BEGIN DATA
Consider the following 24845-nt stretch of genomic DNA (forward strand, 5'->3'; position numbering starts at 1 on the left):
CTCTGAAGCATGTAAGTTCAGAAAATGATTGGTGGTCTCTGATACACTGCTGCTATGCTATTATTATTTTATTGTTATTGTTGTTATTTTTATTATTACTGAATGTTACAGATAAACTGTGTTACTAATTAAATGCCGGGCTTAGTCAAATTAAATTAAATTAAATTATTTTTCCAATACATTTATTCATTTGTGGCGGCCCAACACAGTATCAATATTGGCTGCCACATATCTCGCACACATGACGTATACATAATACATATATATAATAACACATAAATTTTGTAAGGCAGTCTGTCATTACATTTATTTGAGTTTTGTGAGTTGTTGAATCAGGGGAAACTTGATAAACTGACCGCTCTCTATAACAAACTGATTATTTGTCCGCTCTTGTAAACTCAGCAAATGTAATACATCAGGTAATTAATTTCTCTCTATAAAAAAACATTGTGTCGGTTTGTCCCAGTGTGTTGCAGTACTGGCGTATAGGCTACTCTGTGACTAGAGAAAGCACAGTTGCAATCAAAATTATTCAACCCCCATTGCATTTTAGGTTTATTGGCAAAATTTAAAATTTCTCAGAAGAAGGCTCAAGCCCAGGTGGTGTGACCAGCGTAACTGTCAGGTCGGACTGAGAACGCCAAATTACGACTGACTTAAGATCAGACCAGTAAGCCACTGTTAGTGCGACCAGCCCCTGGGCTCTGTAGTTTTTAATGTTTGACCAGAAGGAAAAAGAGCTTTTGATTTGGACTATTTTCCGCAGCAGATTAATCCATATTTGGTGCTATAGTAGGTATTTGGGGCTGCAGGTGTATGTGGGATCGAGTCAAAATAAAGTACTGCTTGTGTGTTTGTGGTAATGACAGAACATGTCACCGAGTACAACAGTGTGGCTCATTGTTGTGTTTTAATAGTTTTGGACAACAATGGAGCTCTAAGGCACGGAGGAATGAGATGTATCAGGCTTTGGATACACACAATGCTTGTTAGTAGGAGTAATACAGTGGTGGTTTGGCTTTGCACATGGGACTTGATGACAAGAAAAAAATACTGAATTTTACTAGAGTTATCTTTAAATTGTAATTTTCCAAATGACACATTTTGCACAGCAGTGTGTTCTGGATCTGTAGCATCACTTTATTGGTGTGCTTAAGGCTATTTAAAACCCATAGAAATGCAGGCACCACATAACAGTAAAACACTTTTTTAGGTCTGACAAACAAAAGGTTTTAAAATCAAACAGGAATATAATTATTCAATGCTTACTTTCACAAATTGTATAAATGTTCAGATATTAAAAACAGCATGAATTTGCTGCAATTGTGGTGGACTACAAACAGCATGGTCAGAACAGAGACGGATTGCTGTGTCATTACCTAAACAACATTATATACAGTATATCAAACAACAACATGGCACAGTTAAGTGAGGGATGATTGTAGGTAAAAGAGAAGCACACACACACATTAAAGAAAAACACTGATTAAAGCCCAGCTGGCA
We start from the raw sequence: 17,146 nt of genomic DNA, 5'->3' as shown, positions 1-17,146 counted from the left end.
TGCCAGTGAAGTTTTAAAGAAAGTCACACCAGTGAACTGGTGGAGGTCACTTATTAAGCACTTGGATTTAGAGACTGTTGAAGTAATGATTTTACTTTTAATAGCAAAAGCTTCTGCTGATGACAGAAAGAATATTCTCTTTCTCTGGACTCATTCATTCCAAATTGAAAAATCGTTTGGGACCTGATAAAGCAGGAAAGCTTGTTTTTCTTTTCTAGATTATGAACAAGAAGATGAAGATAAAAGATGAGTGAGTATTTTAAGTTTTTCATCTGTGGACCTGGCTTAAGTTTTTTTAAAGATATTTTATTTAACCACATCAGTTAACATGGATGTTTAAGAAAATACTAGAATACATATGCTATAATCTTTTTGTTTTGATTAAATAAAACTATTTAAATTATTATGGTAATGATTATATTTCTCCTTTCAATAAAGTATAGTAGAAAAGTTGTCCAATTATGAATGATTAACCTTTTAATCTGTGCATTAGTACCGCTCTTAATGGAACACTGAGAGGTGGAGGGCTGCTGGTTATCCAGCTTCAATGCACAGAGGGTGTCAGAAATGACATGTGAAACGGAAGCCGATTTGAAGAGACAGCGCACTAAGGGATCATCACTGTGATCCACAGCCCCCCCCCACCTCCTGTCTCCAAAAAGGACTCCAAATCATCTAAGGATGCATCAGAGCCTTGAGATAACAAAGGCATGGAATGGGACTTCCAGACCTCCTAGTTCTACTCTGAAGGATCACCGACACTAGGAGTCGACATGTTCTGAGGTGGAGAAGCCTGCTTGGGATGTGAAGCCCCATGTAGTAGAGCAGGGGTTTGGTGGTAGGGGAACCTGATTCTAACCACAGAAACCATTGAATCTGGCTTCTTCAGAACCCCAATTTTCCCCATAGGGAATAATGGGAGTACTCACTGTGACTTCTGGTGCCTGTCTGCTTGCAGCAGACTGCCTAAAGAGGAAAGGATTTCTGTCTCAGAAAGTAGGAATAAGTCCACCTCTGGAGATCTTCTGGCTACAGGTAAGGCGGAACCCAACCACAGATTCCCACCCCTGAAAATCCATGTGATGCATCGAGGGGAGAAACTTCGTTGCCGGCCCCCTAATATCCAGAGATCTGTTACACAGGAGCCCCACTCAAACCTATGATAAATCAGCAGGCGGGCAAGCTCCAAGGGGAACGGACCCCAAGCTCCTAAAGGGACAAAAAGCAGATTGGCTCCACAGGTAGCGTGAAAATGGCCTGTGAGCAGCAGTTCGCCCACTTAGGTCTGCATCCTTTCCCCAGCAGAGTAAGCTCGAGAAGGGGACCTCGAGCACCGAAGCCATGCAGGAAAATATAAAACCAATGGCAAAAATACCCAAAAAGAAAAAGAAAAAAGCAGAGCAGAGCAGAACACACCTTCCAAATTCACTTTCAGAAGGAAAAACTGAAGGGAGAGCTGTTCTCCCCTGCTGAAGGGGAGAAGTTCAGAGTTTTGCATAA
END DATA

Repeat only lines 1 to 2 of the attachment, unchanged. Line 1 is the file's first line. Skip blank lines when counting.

Consider the following 24845-nt stretch of genomic DNA (forward strand, 5'->3'; position numbering starts at 1 on the left):
CTCTGAAGCATGTAAGTTCAGAAAATGATTGGTGGTCTCTGATACACTGCTGCTATGCTATTATTATTTTATTGTTATTGTTGTTATTTTTATTATTACTGAATGTTACAGATAAACTGTGTTACTAATTAAATGCCGGGCTTAGTCAAATTAAATTAAATTAAATTATTTTTCCAATACATTTATTCATTTGTGGCGGCCCAACACAGTATCAATATTGGCTGCCACATATCTCGCACACATGACGTATACATAATACATATATATAATAACACATAAATTTTGTAAGGCAGTCTGTCATTACATTTATTTGAGTTTTGTGAGTTGTTGAATCAGGGGAAACTTGATAAACTGACCGCTCTCTATAACAAACTGATTATTTGTCCGCTCTTGTAAACTCAGCAAATGTAATACATCAGGTAATTAATTTCTCTCTATAAAAAAACATTGTGTCGGTTTGTCCCAGTGTGTTGCAGTACTGGCGTATAGGCTACTCTGTGACTAGAGAAAGCACAGTTGCAATCAAAATTATTCAACCCCCATTGCATTTTAGGTTTATTGGCAAAATTTAAAATTTCTCAGAAGAAGGCTCAAGCCCAGGTGGTGTGACCAGCGTAACTGTCAGGTCGGACTGAGAACGCCAAATTACGACTGACTTAAGATCAGACCAGTAAGCCACTGTTAGTGCGACCAGCCCCTGGGCTCTGTAGTTTTTAATGTTTGACCAGAAGGAAAAAGAGCTTTTGATTTGGACTATTTTCCGCAGCAGATTAATCCATATTTGGTGCTATAGTAGGTATTTGGGGCTGCAGGTGTATGTGGGATCGAGTCAAAATAAAGTACTGCTTGTGTGTTTGTGGTAATGACAGAACATGTCACCGAGTACAACAGTGTGGCTCATTGTTGTGTTTTAATAGTTTTGGACAACAATGGAGCTCTAAGGCACGGAGGAATGAGATGTATCAGGCTTTGGATACACACAATGCTTGTTAGTAGGAGTAATACAGTGGTGGTTTGGCTTTGCACATGGGACTTGATGACAAGAAAAAAATACTGAATTTTACTAGAGTTATCTTTAAATTGTAATTTTCCAAATGACACATTTTGCACAGCAGTGTGTTCTGGATCTGTAGCATCACTTTATTGGTGTGCTTAAGGCTATTTAAAACCCATAGAAATGCAGGCACCACATAACAGTAAAACACTTTTTTAGGTCTGACAAACAAAAGGTTTTAAAATCAAACAGGAATATAATTATTCAATGCTTACTTTCACAAATTGTATAAATGTTCAGATATTAAAAACAGCATGAATTTGCTGCAATTGTGGTGGACTACAAACAGCATGGTCAGAACAGAGACGGATTGCTGTGTCATTACCTAAACAACATTATATACAGTATATCAAACAACAACATGGCACAGTTAAGTGAGGGATGATTGTAGGTAAAAGAGAAGCACACACACACATTAAAGAAAAACACTGATTAAAGCCCAGCTGGCA